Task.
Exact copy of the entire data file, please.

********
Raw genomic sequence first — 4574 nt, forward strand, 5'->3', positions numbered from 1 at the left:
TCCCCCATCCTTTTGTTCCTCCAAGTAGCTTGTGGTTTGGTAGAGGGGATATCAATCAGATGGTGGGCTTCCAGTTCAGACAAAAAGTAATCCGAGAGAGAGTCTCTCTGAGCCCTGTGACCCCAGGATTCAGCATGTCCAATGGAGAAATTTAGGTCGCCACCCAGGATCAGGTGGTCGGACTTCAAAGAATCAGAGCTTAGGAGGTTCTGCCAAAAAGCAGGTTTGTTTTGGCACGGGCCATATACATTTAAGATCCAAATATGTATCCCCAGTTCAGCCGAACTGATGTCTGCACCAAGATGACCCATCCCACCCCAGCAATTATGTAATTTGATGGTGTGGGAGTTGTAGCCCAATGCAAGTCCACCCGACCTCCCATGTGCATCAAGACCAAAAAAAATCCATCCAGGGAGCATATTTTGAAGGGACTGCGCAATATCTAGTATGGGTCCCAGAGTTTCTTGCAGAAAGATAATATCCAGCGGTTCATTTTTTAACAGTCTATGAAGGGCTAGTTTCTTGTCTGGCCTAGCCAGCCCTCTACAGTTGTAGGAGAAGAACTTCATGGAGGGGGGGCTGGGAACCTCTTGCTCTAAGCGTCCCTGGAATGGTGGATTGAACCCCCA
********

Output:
Raw genomic sequence first — 4574 nt, forward strand, 5'->3', positions numbered from 1 at the left:
TCCCCCATCCTTTTGTTCCTCCAAGTAGCTTGTGGTTTGGTAGAGGGGATATCAATCAGATGGTGGGCTTCCAGTTCAGACAAAAAGTAATCCGAGAGAGAGTCTCTCTGAGCCCTGTGACCCCAGGATTCAGCATGTCCAATGGAGAAATTTAGGTCGCCACCCAGGATCAGGTGGTCGGACTTCAAAGAATCAGAGCTTAGGAGGTTCTGCCAAAAAGCAGGTTTGTTTTGGCACGGGCCATATACATTTAAGATCCAAATATGTATCCCCAGTTCAGCCGAACTGATGTCTGCACCAAGATGACCCATCCCACCCCAGCAATTATGTAATTTGATGGTGTGGGAGTTGTAGCCCAATGCAAGTCCACCCGACCTCCCATGTGCATCAAGACCAAAAAAAATCCATCCAGGGAGCATATTTTGAAGGGACTGCGCAATATCTAGTATGGGTCCCAGAGTTTCTTGCAGAAAGATAATATCCAGCGGTTCATTTTTTAACAGTCTATGAAGGGCTAGTTTCTTGTCTGGCCTAGCCAGCCCTCTACAGTTGTAGGAGAAGAACTTCATGGAGGGGGGGCTGGGAACCTCTTGCTCTAAGCGTCCCTGGAATGGTGGATTGAACCCCCA